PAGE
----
In the first part of GameSpot AU's Oz Industry Insights series, we looked at rising game prices in Australia. Now, we go back in time to look at the history of the Australian game development scene, tracking its meteoric rise through the 1980s to the early 1990s to today and focusing on the success and popularity of some of the industry's most respected developers and iconic Aussie IP. We also take a look at what factors brought about change within the industry and what part the rise of digital and mobile distribution platforms is playing in shaping its future.
It's no secret that the Australian games development industry has been through a rough time in the last couple of years. The global financial crisis took its toll on many local studios, causing loss of revenue, staff cuts, and studio closures across the board. Some wondered if this would be the end of the road for Aussie-made games; others continued to hope that somehow things would right themselves. Eventually, studios began to reform: smaller than before and with a new direction. The increasing popularity of digital distribution and mobile platforms gave hope to many, signalling a rebirth in the local industry and paving the way for new successes in a new market.
But there's more to the Australian development industry than Flight Control and Fruit Ninja. The industry is built on solid home-console foundations, laid down in the late 1980s by a handful of passionate and influential individuals that successfully nurtured a growing business. Once upon a time, Australia was a powerhouse of game development, producing best-selling international titles such as The Hobbit, which sold more than a million copies worldwide upon its release in 1982, and pioneering game design and development strategies influential to the growth of not just the worldwide industry but the medium of video games itself.
In a time when video games were still a nascent medium, Australia's game development industry was booming with innovation, paving the way for future generations of developers and creating a business framework for what would soon become one of the most profitable industries in the world.
In order to paint an accurate picture of the personalities and games that shaped the beginnings of Australia's game development industry, GameSpot AU has spoken to a number of key industry figures who have humbly shared with us their early experiences and memories of working with studios such as Beam/Melbourne House, Micro Forte, and Strategic Studies Group. Through these accounts, GameSpot AU hopes to illuminate both the strengths and weaknesses of Australia's game development industry, highlight the shifts and influences that caused it to change, and reflect on those new trends that will help it grow and evolve in the next decade. In Part 1, we will look at the early history of the industry and the key players that helped define it; in Part 2, we will speak to industry luminaries about the past and the future.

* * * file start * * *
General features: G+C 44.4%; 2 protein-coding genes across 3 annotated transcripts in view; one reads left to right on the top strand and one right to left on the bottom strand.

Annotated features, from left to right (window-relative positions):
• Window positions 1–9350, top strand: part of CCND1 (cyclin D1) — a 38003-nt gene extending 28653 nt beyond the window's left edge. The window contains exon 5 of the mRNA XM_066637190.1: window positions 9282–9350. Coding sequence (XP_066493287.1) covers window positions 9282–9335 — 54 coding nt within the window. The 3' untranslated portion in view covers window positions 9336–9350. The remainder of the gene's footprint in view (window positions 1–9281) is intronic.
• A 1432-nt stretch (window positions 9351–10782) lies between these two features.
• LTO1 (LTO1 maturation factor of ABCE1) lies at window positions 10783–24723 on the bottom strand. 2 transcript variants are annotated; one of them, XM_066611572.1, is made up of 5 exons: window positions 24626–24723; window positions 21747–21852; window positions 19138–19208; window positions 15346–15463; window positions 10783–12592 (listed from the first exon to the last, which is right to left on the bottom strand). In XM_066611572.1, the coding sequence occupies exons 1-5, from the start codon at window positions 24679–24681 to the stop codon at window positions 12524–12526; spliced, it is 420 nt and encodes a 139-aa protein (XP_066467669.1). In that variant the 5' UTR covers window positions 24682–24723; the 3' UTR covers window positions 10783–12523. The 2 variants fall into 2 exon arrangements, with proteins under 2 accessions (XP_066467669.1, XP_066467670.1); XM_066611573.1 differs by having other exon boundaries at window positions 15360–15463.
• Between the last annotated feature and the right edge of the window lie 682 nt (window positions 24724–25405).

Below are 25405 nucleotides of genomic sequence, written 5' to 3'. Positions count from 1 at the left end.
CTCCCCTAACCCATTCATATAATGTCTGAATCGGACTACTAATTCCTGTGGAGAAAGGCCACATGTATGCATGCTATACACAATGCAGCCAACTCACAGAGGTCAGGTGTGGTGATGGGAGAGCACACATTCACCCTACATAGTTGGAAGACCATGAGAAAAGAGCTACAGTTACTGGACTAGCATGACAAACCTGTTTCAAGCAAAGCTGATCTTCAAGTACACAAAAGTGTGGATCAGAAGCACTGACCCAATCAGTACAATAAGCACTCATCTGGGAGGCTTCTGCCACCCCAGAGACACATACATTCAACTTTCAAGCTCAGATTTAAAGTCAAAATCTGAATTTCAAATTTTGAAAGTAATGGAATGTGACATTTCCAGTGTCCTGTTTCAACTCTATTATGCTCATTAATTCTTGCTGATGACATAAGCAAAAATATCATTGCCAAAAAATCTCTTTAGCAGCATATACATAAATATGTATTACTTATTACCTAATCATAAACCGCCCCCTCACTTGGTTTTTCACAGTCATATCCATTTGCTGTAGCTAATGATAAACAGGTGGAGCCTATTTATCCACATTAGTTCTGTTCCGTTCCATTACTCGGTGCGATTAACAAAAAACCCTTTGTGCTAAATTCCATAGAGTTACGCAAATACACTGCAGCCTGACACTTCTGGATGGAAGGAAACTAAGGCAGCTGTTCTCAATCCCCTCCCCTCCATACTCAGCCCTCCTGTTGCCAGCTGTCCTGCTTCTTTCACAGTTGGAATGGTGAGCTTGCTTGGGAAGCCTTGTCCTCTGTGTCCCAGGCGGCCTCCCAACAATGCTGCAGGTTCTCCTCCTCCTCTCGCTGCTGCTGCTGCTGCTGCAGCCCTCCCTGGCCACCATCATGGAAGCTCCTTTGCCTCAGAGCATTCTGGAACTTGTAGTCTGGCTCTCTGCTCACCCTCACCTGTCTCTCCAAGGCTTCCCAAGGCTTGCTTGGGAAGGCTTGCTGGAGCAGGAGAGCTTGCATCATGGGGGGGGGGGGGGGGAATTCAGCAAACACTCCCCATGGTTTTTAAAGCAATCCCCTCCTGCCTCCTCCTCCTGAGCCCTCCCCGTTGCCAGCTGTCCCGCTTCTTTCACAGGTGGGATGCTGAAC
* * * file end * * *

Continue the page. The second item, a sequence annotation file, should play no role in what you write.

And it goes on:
The Big Players
The birth of the Australian game development industry in the early 1980s saw three studios leading the charge: Beam (later Melbourne House), Strategic Studies Group (SSG), and Micro Forte.
Beam was founded in 1980 by Alfred Milgrom and Naomi Besen, the UK founders of the Melbourne House book publishing company. The Melbourne-based studio worked independently until 1999, when it was acquired by Infogrames (later Atari). It was sold to Krome Studios in 2006.
In 1981, Beam obtained the licensing rights to J.R.R. Tolkien's The Hobbit and began to develop an adventure game with real-time elements, promising the original publishers to include a copy of the book with each copy of the game sold. The game, developed at Beam by Phillip Mitchell, was published by Melbourne House and released in 1982, where it reached number one in Europe and went on to sell more than a million copies worldwide, establishing Beam as a groundbreaking new Australian talent.
In 1987, Nintendo granted Beam a developer licence for the NES, making Beam the second non-Japanese studio developing for the new console. By 1990, Beam had 30 employees, and by 1991, its first subsidiary, LaserBeam Entertainment, was established to publish Nintendo games--the only Australian company at the time to obtain an official licence.
Infogrames bought Beam in 1999, officially changing its name to Infogrames Melbourne House. At this time, more than 130 developers were employed at the studio. In 2003, Infogrames adopted the brand name Atari, renaming the original Beam studio Atari Melbourne House. The studio was then purchased by Australia's then-largest games developer, Krome Studios, as an extension of its Brisbane Studios in 2006.
Notable Beam/Melbourne House games include: Lord of the Rings: Game One, The Way of the Exploding Fist (the first martial arts game for the home computer), Rock'n Wrestle (the first wrestling game for the home computer), Mugsy, Mugsy's Revenge, Street Hassle, The Hunt for Red October (the first Game Boy game to feature head-to-head arcade action), Star Wars for the NES, Super Smash TV for the SNES, Fist 2: Combat, Krush Kill 'N Destroy, Cricket '97, GP500 for Windows (praised for its attention to detail), Test Drive Le Mans for the Dreamcast (voted best driving game by some publications), Grand Prix Challenge (voted best driving game by some publications), and Transformers for the PS2 (voted one of the best games of 2004 by some publications).